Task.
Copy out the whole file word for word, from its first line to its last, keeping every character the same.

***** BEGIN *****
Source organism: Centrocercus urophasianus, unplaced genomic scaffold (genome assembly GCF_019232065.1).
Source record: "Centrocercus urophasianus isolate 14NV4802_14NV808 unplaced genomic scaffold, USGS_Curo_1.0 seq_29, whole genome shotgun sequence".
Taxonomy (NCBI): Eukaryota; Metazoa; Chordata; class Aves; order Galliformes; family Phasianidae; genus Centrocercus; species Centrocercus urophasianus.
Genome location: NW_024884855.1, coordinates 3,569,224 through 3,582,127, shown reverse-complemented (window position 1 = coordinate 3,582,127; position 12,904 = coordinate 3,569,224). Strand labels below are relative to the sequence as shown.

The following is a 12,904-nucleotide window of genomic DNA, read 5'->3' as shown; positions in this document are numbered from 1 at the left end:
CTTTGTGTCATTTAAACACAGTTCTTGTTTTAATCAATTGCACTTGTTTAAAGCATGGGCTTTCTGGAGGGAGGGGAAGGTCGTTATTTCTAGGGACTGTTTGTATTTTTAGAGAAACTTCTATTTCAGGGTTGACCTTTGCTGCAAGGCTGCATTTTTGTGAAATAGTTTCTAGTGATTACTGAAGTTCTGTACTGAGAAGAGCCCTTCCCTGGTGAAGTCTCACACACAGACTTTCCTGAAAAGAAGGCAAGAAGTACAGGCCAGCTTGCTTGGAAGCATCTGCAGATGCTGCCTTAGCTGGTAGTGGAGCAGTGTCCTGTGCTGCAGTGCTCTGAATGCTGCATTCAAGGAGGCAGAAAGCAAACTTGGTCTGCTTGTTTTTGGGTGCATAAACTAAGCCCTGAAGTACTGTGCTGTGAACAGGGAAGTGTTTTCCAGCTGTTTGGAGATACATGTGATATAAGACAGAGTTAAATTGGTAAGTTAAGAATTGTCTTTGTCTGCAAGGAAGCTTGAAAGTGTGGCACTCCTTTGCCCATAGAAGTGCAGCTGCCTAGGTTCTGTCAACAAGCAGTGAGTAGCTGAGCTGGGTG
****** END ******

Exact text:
Source organism: Centrocercus urophasianus, unplaced genomic scaffold (genome assembly GCF_019232065.1).
Source record: "Centrocercus urophasianus isolate 14NV4802_14NV808 unplaced genomic scaffold, USGS_Curo_1.0 seq_29, whole genome shotgun sequence".
Taxonomy (NCBI): Eukaryota; Metazoa; Chordata; class Aves; order Galliformes; family Phasianidae; genus Centrocercus; species Centrocercus urophasianus.
Genome location: NW_024884855.1, coordinates 3,569,224 through 3,582,127, shown reverse-complemented (window position 1 = coordinate 3,582,127; position 12,904 = coordinate 3,569,224). Strand labels below are relative to the sequence as shown.

The following is a 12,904-nucleotide window of genomic DNA, read 5'->3' as shown; positions in this document are numbered from 1 at the left end:
CTTTGTGTCATTTAAACACAGTTCTTGTTTTAATCAATTGCACTTGTTTAAAGCATGGGCTTTCTGGAGGGAGGGGAAGGTCGTTATTTCTAGGGACTGTTTGTATTTTTAGAGAAACTTCTATTTCAGGGTTGACCTTTGCTGCAAGGCTGCATTTTTGTGAAATAGTTTCTAGTGATTACTGAAGTTCTGTACTGAGAAGAGCCCTTCCCTGGTGAAGTCTCACACACAGACTTTCCTGAAAAGAAGGCAAGAAGTACAGGCCAGCTTGCTTGGAAGCATCTGCAGATGCTGCCTTAGCTGGTAGTGGAGCAGTGTCCTGTGCTGCAGTGCTCTGAATGCTGCATTCAAGGAGGCAGAAAGCAAACTTGGTCTGCTTGTTTTTGGGTGCATAAACTAAGCCCTGAAGTACTGTGCTGTGAACAGGGAAGTGTTTTCCAGCTGTTTGGAGATACATGTGATATAAGACAGAGTTAAATTGGTAAGTTAAGAATTGTCTTTGTCTGCAAGGAAGCTTGAAAGTGTGGCACTCCTTTGCCCATAGAAGTGCAGCTGCCTAGGTTCTGTCAACAAGCAGTGAGTAGCTGAGCTGGGTG